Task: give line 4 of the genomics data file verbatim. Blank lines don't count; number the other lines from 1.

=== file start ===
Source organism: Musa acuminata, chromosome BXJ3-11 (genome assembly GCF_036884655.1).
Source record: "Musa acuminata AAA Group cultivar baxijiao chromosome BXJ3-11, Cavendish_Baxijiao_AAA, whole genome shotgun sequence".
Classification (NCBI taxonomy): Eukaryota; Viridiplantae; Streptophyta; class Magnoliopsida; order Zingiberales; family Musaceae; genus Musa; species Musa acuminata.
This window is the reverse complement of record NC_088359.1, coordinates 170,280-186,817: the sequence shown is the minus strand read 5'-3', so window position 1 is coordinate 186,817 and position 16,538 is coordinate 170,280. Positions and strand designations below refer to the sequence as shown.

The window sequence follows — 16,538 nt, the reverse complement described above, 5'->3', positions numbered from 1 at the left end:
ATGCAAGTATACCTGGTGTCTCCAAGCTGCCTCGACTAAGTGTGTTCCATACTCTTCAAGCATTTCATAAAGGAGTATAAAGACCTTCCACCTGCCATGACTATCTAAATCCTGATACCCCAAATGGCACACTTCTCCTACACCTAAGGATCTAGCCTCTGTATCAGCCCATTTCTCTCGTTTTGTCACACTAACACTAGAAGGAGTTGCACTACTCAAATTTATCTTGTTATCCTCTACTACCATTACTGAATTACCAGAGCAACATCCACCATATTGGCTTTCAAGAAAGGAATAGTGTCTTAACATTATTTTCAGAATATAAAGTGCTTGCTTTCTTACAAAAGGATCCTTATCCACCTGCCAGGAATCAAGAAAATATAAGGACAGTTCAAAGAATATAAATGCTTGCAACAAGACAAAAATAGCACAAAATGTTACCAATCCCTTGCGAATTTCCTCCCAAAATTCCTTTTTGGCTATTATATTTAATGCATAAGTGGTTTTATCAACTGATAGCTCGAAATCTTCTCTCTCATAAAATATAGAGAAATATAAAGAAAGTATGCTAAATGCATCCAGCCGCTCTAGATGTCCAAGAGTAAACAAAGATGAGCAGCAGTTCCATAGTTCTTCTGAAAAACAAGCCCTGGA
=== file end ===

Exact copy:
This window is the reverse complement of record NC_088359.1, coordinates 170,280-186,817: the sequence shown is the minus strand read 5'-3', so window position 1 is coordinate 186,817 and position 16,538 is coordinate 170,280. Positions and strand designations below refer to the sequence as shown.